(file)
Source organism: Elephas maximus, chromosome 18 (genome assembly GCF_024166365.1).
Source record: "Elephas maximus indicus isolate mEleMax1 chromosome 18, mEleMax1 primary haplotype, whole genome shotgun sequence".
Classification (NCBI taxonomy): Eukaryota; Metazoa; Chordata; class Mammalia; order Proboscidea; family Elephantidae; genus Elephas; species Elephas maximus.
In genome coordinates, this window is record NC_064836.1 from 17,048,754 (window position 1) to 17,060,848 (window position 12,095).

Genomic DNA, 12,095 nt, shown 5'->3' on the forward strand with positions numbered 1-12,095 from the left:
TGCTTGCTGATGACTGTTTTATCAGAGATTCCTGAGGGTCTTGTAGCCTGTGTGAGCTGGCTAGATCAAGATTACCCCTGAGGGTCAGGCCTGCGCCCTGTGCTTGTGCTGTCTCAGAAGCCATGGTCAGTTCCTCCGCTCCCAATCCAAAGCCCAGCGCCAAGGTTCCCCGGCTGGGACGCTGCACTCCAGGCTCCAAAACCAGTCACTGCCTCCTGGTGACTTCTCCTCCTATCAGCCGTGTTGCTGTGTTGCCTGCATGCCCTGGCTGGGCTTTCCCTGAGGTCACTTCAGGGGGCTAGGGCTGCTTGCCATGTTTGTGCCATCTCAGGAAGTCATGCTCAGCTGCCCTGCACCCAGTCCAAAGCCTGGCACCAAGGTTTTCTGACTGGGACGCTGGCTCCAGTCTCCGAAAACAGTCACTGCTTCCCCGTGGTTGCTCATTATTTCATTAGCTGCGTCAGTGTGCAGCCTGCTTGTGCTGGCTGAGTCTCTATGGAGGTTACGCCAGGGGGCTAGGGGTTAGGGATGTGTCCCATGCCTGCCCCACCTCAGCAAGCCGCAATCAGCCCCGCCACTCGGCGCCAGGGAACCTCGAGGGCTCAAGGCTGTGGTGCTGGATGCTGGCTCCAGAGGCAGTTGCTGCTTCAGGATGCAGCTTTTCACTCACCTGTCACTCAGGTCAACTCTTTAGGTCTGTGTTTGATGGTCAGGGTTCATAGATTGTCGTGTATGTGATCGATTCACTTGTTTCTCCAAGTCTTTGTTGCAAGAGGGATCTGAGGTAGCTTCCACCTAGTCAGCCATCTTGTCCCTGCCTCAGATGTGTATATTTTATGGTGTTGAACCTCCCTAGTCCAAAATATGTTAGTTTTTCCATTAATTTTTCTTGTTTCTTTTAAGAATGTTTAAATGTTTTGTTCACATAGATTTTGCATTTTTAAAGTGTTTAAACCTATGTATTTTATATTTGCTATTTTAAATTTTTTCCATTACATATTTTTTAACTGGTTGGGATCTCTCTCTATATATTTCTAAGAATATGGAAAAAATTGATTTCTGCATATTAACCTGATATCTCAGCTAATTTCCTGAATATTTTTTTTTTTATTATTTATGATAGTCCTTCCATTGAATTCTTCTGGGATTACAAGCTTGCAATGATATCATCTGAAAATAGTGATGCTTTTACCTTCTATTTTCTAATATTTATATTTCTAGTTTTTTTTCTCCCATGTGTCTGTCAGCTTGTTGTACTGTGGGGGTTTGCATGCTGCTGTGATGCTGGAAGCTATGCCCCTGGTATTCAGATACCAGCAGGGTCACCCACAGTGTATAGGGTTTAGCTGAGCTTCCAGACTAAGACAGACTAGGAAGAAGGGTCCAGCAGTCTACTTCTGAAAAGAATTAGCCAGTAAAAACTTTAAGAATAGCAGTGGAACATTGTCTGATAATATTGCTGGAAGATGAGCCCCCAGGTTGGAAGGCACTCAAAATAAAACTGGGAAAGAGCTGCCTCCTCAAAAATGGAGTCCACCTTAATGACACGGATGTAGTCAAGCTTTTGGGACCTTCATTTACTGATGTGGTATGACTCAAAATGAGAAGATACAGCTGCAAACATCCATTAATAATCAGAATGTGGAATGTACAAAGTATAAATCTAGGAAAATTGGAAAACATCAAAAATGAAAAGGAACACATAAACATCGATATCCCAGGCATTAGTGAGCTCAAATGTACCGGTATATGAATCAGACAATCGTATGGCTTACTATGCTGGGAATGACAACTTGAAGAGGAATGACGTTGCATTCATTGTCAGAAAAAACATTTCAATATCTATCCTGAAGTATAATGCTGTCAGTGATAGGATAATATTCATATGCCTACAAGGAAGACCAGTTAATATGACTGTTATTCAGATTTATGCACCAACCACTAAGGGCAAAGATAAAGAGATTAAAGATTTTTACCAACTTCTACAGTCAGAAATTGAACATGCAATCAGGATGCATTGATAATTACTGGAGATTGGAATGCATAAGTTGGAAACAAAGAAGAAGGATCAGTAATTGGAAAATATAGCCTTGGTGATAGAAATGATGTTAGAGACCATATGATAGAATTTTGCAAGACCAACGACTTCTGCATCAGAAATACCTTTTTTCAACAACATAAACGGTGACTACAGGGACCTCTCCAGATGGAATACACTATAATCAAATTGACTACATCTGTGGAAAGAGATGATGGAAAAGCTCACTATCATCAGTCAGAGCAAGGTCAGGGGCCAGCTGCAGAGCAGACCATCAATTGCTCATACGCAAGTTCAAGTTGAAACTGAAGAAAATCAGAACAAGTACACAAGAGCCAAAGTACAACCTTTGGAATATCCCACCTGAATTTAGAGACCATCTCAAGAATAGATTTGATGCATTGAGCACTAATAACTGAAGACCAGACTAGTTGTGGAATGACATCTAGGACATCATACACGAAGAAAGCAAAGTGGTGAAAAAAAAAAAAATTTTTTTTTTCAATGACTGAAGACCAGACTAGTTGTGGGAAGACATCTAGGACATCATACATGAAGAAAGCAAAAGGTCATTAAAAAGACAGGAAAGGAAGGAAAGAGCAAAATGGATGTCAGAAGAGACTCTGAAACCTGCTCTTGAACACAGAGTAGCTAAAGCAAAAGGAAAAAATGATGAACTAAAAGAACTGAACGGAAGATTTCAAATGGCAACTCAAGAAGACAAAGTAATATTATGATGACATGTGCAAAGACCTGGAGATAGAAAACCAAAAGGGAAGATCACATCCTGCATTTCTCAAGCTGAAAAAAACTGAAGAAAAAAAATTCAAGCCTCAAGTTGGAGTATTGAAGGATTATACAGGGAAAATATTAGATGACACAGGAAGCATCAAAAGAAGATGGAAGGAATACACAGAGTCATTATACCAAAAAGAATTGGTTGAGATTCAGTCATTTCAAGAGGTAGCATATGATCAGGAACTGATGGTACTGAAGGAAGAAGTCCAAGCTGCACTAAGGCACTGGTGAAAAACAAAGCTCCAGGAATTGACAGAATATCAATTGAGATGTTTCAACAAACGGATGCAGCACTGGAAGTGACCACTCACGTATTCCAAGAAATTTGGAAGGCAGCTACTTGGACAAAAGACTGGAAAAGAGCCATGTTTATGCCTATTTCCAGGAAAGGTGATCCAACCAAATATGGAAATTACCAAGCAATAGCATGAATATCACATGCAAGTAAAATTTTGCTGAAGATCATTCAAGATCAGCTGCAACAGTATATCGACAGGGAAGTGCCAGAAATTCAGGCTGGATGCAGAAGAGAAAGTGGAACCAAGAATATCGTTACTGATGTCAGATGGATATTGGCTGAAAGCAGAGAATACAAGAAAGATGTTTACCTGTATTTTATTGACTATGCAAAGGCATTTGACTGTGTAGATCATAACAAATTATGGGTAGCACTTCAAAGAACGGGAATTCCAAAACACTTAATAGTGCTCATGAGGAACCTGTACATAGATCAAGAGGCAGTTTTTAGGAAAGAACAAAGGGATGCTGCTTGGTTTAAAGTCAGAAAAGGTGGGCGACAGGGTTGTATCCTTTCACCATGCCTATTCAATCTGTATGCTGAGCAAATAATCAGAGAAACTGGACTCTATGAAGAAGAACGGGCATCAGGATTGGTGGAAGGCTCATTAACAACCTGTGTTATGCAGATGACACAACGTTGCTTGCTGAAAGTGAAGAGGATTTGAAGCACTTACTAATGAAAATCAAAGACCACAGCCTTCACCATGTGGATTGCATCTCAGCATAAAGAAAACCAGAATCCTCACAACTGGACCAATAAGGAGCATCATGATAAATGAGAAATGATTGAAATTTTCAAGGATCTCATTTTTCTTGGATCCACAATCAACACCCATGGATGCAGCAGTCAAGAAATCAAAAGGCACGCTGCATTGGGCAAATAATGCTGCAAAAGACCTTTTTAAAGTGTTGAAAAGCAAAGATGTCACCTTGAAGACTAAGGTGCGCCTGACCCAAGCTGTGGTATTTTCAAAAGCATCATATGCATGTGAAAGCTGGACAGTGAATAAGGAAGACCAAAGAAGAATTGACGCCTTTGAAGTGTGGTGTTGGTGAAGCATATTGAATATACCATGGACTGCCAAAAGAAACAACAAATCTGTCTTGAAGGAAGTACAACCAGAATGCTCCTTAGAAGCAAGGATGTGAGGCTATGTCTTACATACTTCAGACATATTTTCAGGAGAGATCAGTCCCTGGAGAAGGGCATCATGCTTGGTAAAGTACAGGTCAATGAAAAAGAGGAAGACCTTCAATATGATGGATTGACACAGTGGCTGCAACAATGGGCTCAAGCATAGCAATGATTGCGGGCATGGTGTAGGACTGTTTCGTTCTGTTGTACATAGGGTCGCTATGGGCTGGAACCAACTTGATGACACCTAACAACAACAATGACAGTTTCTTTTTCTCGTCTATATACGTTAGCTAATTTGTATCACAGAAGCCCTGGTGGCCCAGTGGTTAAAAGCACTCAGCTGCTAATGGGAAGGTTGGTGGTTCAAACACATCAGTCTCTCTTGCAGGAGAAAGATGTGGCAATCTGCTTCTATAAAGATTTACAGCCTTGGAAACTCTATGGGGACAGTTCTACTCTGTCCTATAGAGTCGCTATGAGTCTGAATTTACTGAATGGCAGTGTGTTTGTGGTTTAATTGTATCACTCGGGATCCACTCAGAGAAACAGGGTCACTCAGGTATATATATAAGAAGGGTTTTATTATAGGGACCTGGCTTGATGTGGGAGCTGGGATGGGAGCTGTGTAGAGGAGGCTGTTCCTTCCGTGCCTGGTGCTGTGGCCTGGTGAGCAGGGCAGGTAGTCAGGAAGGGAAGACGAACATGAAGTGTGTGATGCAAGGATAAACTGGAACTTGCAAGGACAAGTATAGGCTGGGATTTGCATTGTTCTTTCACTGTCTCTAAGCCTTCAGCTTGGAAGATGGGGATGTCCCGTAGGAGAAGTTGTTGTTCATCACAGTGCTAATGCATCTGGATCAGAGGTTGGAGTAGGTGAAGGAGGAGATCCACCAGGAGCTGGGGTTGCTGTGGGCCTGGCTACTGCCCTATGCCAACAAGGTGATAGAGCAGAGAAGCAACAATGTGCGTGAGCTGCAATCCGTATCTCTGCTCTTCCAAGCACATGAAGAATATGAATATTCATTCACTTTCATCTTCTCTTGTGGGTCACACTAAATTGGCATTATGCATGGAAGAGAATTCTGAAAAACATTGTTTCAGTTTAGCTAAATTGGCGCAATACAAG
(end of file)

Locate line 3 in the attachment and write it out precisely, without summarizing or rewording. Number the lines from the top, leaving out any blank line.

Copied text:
Classification (NCBI taxonomy): Eukaryota; Metazoa; Chordata; class Mammalia; order Proboscidea; family Elephantidae; genus Elephas; species Elephas maximus.